These basic rules for ethical experimentation will keep you, your research, and your laboratory animals safe.
From Pavlov’s dogs to Dolly the cloned sheep, animals have played a notable role in scientific breakthroughs across the spectrum of research. Even the ancient Greeks gained important anatomical knowledge through the vivisection of goats and pigs. Although these discoveries have greatly benefitted mankind, the ethics of performing experiments on living creatures remains a subject of much controversy. Regulations and standards of care for animals in laboratories have significantly improved in recent decades, but scientists can help protect themselves, their colleagues, and the animals they work with by learning the laws and best practices.
The Animal Welfare Act
Legally, the use of animals in research must be avoided when other acceptable alternatives exist, but in many cases there are no other options. In experiments that necessitate animals, a number of minimally acceptable standards need to be considered, ranging from the type of dealer the animals are purchased from to the living conditions in the lab.
The Animal Welfare Act (AWA), signed into law by President Lyndon B. Johnson in 1966, remains the first and only federal law for the regulation of laboratory animals. Certain creatures, like rats, mice, livestock, and cold-blooded species, are excluded from the terms of the Act. It primarily focuses on the licensing and registration of animal dealers and the development of committees to biannually assess the treatment of animals in a lab.
On the priority list of legislation, animal welfare did not carry enough public weight until Life magazine and Sports Illustrated went to press with stories of criminal and degrading practices in the animal trade. In 1965, Sports Illustrated published an article about a family pet — a Dalmatian named Pepper — that was stolen from his home and sold to a hospital in the Bronx, N.Y., where he soon died during an experimental surgical procedure.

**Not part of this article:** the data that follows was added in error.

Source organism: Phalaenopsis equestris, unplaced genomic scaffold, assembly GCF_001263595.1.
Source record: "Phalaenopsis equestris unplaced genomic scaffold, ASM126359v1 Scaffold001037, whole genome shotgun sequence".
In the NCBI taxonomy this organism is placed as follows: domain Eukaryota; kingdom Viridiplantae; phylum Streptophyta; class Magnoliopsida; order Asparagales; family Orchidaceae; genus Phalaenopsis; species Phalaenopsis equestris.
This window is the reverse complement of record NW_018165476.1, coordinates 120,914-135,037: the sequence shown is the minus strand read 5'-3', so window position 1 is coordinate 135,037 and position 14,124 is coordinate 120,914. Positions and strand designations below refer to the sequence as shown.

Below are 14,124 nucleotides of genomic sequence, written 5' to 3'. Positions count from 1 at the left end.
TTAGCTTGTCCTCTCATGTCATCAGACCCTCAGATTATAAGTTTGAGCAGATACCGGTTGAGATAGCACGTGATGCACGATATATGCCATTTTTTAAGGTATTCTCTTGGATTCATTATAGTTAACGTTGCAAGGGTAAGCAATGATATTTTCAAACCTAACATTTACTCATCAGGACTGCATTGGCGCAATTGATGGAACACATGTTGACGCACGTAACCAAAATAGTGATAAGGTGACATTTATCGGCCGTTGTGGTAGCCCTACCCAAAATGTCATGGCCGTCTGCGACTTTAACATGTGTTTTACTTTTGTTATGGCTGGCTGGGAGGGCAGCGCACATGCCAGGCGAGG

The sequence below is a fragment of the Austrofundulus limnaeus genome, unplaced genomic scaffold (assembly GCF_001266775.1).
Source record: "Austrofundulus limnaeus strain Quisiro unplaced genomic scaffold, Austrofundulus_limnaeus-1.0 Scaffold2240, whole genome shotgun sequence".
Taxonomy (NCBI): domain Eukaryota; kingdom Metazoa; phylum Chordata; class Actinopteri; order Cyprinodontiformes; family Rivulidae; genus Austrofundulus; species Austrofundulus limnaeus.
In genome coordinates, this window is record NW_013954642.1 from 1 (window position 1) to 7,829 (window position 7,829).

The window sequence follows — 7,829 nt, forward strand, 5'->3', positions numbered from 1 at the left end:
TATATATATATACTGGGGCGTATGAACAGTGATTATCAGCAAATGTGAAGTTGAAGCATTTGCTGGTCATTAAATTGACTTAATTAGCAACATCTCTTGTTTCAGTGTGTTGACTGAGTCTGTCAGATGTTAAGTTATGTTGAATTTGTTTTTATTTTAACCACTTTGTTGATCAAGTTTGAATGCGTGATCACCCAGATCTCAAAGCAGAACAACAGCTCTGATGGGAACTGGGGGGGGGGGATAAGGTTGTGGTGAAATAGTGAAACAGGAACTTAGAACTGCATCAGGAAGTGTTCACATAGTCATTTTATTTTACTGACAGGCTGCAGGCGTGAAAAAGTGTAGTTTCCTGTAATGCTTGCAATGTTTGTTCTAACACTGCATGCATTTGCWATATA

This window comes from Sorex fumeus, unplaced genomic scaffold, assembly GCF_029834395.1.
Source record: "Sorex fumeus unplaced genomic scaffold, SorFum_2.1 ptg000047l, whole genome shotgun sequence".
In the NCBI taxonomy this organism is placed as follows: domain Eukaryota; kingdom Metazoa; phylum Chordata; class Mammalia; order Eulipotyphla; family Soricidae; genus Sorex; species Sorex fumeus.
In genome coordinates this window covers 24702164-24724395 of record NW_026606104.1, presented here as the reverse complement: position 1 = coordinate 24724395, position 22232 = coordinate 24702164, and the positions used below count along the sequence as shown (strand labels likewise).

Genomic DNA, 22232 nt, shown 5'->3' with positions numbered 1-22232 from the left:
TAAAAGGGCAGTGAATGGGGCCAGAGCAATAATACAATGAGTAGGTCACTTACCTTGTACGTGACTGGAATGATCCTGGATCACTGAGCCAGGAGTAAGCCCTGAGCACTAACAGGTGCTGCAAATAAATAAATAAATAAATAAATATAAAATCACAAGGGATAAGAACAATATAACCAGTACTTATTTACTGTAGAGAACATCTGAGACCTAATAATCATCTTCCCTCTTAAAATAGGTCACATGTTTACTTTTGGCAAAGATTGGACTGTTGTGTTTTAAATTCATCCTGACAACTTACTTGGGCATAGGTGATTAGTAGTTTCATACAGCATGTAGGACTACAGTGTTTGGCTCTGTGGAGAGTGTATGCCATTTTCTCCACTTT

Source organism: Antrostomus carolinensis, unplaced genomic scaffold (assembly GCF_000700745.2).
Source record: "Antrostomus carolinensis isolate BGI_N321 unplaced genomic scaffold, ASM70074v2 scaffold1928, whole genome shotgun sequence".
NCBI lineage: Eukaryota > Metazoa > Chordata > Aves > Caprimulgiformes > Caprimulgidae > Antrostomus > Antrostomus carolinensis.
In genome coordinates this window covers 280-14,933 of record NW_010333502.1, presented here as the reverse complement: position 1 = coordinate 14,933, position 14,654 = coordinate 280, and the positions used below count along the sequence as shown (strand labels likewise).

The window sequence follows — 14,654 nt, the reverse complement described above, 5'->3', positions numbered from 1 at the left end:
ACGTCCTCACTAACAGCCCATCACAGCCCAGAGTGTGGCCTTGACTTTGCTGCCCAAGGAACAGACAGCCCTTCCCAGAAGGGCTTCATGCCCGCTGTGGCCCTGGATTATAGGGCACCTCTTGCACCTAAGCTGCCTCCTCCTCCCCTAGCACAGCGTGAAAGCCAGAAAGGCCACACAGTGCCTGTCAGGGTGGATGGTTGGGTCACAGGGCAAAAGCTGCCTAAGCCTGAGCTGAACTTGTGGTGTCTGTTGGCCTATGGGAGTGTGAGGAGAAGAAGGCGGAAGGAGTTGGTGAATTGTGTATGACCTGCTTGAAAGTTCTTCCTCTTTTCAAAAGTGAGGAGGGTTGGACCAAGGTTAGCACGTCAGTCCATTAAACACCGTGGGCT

Several months later, Life came out with a piece titled “Concentration Camp for Dogs” that exposed horrific housing conditions at U.S. animal dealer facilities. These articles caused public outcry and led Congress to create and pass the AWA. They also illustrated the importance of finding a reputable supplier that maintains humane conditions and sources their animals though safe, legal means.
Currently, labs can purchase animals from “Class A” or “Class B” dealers. Class A dealers breed animals specifically for research, which are all born and raised on premises. Class B dealers are licensed to resell animals from “random sources” such shelters or thirdparty breeders and tend to offer less assurance that the animals are well-cared for and sourced ethically. Animal rights activist groups frown upon the use of Class B dealers due to the challenges in regulating their activities. Random source animals can cost as little as one-tenth the price of a Class A animal, but most institutions opt to spend the additional money.
Committees for Good Care
An important part of the AWA dictates that research institutions must establish a committee to ensure the proper care of laboratory animals that includes at least one licensed veterinarian and one third-party individual who is unaffiliated with the organization. Twice a year or more, the committee inspects the living conditions and general treatment of the animals. Any issues that are noted must be passed along to the institution for immediate correction.